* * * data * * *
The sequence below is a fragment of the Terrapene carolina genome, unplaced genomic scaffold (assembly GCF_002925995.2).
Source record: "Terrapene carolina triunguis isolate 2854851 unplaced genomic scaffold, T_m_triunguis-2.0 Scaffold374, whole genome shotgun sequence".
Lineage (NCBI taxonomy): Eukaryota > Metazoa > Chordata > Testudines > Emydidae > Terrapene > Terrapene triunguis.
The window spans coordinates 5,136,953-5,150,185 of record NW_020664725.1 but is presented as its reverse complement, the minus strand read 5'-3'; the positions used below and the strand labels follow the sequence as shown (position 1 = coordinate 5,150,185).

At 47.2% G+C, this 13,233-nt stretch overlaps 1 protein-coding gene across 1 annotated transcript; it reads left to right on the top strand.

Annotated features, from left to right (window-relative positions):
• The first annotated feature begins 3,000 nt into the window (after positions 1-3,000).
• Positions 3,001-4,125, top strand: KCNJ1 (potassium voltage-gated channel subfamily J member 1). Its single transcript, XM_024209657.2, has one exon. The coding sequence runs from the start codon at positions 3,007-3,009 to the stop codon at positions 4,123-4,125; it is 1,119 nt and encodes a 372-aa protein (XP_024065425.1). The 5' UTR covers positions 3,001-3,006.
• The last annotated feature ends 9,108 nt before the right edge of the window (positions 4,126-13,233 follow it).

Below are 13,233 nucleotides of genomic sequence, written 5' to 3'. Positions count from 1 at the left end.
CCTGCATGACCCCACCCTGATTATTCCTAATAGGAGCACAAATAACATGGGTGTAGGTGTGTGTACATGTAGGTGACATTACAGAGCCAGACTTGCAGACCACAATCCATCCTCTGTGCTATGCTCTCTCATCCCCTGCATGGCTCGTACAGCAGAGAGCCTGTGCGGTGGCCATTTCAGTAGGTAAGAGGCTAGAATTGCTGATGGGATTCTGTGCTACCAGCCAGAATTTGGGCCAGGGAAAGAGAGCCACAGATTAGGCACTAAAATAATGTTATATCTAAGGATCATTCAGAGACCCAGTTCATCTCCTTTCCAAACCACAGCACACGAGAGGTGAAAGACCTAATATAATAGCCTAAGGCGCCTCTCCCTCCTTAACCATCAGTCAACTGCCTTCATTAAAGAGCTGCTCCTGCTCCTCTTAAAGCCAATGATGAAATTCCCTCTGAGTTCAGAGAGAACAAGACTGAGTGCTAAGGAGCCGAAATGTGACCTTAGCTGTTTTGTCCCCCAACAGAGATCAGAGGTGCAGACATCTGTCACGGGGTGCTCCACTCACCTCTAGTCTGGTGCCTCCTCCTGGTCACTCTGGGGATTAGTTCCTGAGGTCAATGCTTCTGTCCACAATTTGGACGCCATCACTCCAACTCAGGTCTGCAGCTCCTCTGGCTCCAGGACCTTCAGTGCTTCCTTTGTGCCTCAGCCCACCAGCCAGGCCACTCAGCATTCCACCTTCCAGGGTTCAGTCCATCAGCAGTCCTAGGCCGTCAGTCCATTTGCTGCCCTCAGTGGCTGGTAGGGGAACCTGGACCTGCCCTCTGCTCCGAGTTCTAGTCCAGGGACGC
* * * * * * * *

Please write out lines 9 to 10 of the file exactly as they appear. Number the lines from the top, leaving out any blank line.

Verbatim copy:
• The last annotated feature ends 9,108 nt before the right edge of the window (positions 4,126-13,233 follow it).

Below are 13,233 nucleotides of genomic sequence, written 5' to 3'. Positions count from 1 at the left end.